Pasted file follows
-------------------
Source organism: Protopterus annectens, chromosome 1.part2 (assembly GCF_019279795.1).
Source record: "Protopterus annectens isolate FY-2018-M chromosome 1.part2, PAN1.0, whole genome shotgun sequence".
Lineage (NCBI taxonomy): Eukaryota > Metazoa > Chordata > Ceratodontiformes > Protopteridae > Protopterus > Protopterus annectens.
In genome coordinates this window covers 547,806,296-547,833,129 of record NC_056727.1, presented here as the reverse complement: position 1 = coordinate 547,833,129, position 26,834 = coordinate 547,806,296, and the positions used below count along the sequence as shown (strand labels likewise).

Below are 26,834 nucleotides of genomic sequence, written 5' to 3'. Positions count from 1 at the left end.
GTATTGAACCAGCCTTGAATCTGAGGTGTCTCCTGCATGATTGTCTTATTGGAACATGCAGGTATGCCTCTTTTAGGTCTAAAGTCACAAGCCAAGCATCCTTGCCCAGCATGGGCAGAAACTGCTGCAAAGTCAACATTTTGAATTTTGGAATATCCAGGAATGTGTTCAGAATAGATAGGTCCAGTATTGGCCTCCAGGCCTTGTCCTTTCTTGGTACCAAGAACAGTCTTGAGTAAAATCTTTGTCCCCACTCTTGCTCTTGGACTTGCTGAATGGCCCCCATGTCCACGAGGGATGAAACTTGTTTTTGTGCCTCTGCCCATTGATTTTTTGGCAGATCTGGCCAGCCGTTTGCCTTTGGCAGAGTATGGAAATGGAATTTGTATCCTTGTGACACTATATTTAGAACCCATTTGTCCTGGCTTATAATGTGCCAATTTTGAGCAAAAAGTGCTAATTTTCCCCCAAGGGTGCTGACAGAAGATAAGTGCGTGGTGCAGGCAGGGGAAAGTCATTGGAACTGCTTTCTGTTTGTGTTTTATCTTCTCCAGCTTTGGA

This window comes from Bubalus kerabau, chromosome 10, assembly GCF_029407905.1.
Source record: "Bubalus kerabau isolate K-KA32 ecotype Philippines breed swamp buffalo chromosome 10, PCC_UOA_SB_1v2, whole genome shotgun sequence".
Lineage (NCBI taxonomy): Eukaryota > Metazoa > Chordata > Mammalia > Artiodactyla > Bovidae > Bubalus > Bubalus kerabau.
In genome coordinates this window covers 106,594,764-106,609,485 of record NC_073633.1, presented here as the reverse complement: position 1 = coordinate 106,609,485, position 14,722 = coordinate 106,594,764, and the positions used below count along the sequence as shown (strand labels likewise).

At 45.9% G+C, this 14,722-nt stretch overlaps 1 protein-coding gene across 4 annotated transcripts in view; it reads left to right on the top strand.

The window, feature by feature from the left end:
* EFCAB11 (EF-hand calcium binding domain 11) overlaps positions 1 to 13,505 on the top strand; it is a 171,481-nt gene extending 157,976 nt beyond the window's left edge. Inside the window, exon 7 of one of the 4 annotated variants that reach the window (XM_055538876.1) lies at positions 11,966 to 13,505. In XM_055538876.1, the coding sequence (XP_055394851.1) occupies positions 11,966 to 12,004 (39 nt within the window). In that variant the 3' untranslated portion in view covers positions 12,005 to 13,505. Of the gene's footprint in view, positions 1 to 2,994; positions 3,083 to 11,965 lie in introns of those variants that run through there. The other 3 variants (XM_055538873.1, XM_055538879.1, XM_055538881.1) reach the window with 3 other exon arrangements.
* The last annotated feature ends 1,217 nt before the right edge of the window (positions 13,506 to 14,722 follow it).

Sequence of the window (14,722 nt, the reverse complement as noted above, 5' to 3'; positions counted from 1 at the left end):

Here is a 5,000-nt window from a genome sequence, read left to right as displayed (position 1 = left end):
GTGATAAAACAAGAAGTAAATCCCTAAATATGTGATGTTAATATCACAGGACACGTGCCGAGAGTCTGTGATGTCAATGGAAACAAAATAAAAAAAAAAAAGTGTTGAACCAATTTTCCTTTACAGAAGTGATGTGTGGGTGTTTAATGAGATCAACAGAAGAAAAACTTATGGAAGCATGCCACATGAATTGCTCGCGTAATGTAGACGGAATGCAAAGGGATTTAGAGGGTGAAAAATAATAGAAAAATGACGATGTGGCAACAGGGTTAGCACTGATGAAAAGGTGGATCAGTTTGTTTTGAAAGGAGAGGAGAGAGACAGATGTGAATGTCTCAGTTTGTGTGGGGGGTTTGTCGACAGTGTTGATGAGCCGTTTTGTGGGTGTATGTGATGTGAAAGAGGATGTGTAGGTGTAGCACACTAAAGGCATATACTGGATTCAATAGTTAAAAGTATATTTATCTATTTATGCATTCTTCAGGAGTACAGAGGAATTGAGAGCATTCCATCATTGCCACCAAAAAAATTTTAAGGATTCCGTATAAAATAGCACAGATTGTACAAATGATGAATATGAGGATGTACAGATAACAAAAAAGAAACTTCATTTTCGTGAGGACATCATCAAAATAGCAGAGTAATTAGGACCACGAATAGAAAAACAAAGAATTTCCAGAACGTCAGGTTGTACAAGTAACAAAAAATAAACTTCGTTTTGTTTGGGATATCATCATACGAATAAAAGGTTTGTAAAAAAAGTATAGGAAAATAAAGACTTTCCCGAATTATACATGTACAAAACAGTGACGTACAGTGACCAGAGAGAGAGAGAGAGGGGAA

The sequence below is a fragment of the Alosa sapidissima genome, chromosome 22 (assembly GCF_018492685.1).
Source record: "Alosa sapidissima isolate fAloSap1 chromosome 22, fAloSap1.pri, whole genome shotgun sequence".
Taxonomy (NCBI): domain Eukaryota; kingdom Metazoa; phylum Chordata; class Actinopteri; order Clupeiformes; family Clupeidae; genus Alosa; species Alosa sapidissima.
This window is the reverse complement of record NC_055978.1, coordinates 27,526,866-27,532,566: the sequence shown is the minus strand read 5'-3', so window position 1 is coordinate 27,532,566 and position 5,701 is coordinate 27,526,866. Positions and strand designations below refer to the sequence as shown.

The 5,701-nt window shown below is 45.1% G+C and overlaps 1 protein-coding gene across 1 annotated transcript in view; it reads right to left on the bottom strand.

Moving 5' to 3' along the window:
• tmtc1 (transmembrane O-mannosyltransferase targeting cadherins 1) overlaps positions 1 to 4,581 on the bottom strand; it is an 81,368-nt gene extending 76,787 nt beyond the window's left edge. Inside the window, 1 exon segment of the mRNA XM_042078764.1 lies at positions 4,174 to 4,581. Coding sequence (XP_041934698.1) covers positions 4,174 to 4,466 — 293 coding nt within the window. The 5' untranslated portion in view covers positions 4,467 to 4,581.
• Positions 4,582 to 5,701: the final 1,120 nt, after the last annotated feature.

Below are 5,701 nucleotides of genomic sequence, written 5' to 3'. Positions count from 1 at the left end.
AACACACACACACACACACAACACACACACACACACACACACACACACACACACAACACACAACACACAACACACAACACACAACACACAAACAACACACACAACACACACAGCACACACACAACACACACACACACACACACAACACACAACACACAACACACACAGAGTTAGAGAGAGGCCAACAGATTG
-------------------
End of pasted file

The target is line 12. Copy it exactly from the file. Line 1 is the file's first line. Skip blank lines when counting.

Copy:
The window, feature by feature from the left end: